The international film festival (PIFF43) came to an abrupt close yesterday with the announcement that following the guidance of the State of Oregon and the Oregon Health Authority the Portland Art Musuem and NW Film Center "are canceling all public programs, tours, field trips, films (including all films and programming for the remainder of the Portland International Film Festival at the Whitsell Auditorium and at partner venues), classes, events, and rental events until April 8."
It's been a topsy-turvy festival from the outset, beginning with the rollout of the Cinema Unbound marketing campaign and the announcement of dramatic changes in the festival format. I have little to add to what I wrote about that in PIFF43: Take 1. Attendance appeared to be down from previous years. Some of this can be attributed to concerns about COVID-19. I suspect that another factor was the decision by some long-time Silver Screen Club members not to renew their memberships after learning of the new direction the film center is taking with the festival. My plan remains to see how it goes through 2020 and take stock at year's end. I may have to think long and hard when it comes time to renew my membership.
Over the years my PIFF experience has come to be about more than just the opportunity to see a boatload of foreign films that I would not even hear about otherwise, although that remains at the heart of it. Each year brings the pleasure of renewing acquaintance with PIFF pals from years past and making new ones. This year that included Bob, a former marathoner who last summer celebrated his seventy-ninth birthday by riding a camel in Morocco, Elaine and the friend she always sits with whose name I don't recall, Gwendolyn and Drew, Karen and Stanley, and Gloria and Russell. There were others I exchanged comments with though we did not introduce ourselves. Good people all. Along with that came a touch of melancholy as Bob and I recollected faces we did not see this year.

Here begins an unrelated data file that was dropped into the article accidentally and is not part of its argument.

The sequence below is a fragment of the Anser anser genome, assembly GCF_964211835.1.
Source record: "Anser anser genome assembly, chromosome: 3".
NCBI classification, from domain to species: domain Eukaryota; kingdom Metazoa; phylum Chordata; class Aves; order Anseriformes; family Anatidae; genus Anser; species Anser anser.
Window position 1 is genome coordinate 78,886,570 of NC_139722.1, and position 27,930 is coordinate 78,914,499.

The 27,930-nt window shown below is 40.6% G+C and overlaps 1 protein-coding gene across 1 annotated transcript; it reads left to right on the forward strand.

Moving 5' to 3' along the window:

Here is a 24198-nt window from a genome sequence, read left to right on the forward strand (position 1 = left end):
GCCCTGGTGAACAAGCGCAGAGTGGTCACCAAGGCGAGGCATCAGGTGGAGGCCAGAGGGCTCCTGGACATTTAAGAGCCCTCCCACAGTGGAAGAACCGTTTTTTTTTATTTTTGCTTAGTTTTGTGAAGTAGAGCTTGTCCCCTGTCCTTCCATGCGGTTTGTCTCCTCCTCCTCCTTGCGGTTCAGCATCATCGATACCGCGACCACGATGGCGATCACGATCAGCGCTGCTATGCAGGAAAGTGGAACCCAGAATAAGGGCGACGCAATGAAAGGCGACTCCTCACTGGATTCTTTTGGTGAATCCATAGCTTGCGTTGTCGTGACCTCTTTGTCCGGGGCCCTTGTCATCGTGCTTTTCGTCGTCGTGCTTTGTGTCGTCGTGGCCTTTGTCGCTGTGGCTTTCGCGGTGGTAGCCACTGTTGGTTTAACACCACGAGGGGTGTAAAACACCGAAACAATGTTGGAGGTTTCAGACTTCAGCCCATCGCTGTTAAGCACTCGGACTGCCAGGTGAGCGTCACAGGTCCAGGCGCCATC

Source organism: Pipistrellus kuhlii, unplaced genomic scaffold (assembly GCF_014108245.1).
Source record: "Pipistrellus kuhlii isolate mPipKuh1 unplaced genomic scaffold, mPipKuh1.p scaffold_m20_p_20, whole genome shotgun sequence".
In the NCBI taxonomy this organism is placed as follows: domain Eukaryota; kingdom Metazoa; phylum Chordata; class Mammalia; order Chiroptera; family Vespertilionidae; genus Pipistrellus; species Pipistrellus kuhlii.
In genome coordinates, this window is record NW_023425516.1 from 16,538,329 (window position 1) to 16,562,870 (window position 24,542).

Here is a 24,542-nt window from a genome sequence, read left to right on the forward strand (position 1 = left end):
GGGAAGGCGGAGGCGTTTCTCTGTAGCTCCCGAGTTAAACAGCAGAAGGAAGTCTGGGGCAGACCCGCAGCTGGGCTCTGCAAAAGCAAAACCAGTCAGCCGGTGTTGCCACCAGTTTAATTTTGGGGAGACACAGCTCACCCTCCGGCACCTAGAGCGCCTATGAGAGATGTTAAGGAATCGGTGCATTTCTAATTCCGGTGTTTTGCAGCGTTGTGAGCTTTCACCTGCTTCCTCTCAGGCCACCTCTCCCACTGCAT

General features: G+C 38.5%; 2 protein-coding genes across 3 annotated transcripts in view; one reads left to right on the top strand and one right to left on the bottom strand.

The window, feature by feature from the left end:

I caught only fourteen films. Of those, I felt I could have done without sitting through two (Giraffe and I was at home, but…), while a third (Again Once Again) had moments but at the end just seemed slight. Even these three I might watch again if the opportunity presents itself to see what I missed. The other eleven ranged from good to real good. I am happy with that.
Each year brings a few films that do not measure up with the rest, many that I like, some quite a lot, and maybe a few that touch on the sublime. There are some fine filmmakers out and about in the world. How does this year's lineup compare to 2019? I'm not sure anything touched me like Styx, Woman at War, and Dead Pigs (notes at PIFF42: Take 1); Super Modo (PIFF42: Take 2); Hotel by the River, (PIFF42: Take 3); Transit and The Wild Pear Tree (PIFF42:Take 4); and 3 Faces and "I Do Not Care If We Go Down in History as Barbarians" (PIFF42: Take 5) did, each in its own way, and these were not the only ones I liked a lot. Just remembering these films elevates my spirit. This is what art can do for us.
A festival can be quite good without measuring up to the standard set by PIFF42, which exceptional. PIFF43 was quite good. I am hard-pressed to pick out favorites. Let's go with Advocate, Fire Will Come, Sole, To the Ends of the Earth, and Zana.
Following are concluding notes about films I saw and links to previous posts covering the other films that made up my PIFF43.